Relying on new online shoppers to drive sales brings only limited opportunity; more and more mainstream consumers have already migrated to the Web. Instead, retailers are investing newfound profits in emerging technologies, such as sophisticated analytics and personalization tools, that enhance the online experience for existing consumers. The result: Businesses no longer view the Web as a low-cost sales channel but as a way of improving customer service and retention.
"Businesses are debating their online strategy. Many believe they became too focused on sales. Now they're looking at their Web sites as a way to drive in-store traffic and increase their engagement with customers," says Forrester Research Vice President Carrie Johnson. "This is a huge shift in philosophy as eCommerce enters a more sophisticated phase. But it's also creating tension as CEOs demand ROI for expensive Web sites with hard-to-define metrics such as loyalty and brand. "
Companies that illustrate this new philosophy include Target, which is using its Web site to promote and brand its retail stores; Gap, which is launching redesigned Web sites that ease the check-out process; and Nike and Timberland, two manufacturers that are exposing online shoppers to the idea of product customization. All are being forced to become more innovative online because pure plays such as Amazon.com, drugstore.com, Blue Nile, and Newegg.com have raised the customer experience bar.
The Forrester report includes a five-year forecast (with graphic) that breaks out online sales across 15 retail categories, including travel. Some highlights:
-- eCommerce will represent 13 percent of total US retail sales in 2010.
-- Travel remains the largest online retail category, growing from $63 billion in 2005 to $119 billion in 2010.
-- General merchandise (all retail categories excluding auto, food and beverage, and travel) will top $100 billion for the first time in 2005.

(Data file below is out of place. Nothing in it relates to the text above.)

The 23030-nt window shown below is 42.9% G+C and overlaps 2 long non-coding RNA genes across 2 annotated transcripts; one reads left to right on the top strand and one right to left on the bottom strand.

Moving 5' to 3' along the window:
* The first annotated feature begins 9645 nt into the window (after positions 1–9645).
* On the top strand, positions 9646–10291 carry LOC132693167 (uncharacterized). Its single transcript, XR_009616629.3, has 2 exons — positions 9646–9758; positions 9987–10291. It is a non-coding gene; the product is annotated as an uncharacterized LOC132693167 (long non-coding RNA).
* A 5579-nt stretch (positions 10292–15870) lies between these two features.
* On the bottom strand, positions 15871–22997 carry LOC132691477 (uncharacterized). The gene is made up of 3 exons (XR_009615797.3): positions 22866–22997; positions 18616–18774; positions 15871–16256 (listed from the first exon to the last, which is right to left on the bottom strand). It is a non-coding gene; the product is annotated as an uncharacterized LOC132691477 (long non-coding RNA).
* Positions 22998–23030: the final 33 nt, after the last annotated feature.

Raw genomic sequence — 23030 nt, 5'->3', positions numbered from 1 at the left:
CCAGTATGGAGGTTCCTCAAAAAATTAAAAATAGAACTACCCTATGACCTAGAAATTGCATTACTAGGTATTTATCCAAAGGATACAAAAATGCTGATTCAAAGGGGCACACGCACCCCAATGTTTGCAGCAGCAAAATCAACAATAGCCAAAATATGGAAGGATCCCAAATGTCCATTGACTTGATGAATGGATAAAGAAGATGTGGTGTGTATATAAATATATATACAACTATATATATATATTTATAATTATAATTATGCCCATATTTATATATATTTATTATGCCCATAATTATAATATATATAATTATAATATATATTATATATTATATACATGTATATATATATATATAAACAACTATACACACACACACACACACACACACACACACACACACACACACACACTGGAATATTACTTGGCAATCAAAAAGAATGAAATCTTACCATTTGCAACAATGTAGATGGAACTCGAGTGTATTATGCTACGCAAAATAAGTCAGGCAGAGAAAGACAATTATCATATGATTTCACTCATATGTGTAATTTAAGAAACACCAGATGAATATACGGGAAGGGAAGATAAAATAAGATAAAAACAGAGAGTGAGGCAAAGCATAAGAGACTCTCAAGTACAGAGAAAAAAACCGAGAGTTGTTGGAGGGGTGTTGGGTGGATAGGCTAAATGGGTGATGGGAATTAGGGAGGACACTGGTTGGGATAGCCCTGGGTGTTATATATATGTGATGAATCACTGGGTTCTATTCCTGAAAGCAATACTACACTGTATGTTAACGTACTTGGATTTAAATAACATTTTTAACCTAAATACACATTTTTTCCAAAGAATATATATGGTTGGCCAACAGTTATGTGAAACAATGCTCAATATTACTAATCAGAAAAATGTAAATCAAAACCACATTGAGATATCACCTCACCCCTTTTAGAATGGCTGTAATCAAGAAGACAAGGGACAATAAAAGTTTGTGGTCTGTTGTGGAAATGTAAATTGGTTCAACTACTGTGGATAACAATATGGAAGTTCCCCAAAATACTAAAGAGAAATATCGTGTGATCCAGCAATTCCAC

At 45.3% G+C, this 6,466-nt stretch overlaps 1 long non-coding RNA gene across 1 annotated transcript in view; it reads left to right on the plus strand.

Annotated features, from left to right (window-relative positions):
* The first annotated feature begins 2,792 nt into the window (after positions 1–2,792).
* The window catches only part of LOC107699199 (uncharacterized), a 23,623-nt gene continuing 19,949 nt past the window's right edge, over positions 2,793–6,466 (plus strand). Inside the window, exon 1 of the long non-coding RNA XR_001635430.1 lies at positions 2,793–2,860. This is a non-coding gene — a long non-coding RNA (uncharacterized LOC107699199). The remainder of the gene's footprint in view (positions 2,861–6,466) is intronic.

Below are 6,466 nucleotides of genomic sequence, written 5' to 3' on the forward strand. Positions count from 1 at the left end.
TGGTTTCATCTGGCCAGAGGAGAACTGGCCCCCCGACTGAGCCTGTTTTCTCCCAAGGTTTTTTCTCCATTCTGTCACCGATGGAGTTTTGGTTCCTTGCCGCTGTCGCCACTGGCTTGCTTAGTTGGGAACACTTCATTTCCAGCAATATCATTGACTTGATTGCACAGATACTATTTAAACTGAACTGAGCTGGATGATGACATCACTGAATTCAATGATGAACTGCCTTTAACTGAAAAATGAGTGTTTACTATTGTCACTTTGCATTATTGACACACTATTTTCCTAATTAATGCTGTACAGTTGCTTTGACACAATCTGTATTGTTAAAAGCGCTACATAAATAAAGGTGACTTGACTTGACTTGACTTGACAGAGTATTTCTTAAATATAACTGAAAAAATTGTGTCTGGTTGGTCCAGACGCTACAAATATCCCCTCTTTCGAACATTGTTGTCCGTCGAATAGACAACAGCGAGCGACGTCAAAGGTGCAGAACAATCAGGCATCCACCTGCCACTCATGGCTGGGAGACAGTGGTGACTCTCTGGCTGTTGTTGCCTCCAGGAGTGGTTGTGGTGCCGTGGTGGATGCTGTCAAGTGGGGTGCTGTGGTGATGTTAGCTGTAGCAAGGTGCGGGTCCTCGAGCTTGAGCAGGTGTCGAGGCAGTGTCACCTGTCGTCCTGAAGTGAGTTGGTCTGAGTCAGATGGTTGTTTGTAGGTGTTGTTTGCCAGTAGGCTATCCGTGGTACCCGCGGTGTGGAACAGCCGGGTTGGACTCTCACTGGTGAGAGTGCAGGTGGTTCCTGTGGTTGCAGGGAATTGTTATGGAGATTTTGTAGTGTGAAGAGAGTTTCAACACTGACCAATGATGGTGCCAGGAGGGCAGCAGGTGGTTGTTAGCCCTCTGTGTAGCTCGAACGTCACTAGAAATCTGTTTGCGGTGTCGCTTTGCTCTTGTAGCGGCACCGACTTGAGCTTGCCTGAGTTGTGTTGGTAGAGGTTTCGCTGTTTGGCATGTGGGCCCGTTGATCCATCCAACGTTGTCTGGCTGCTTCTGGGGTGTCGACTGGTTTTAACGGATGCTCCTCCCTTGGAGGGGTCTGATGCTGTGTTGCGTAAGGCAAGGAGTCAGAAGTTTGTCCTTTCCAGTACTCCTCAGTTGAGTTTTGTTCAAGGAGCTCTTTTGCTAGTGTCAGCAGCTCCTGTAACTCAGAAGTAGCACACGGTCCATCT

-- An increase in the number of women shoppers will contribute to 14 percent of jewelry sales moving online by 2010. Online sales of health and beauty products will grow at an annual rate of 22 percent.
-- Twenty-nine percent of small appliance sales will migrate online by the end of the decade as a generation that grew up with Internet access begins to get married and attend weddings.
-- Categories showing significant growth (growth above the overall 14 percent compound annual rate) include: apparel, consumer electronics, health and beauty, home products, food and beverage, and sporting goods.
The $329 billion represents a minor downward adjustment from Forrester's 2004 forecast of $331 billion for 2010. This is due to recent softness in overall consumer spending.
"US eCommerce: 2005 To 2010" is available to WholeView 2(TM) clients and can be found at www.forrester.com.
About Forrester Research
Forrester Research (Nasdaq: FORR) is an independent technology and market research company that provides pragmatic and forward-thinking advice about technology's impact on business and consumers. For 22 years, Forrester has been a thought leader and trusted advisor, helping global clients lead in their markets through its research, consulting, and peer-to-peer executive programs. For more information, visit www.forrester.com.
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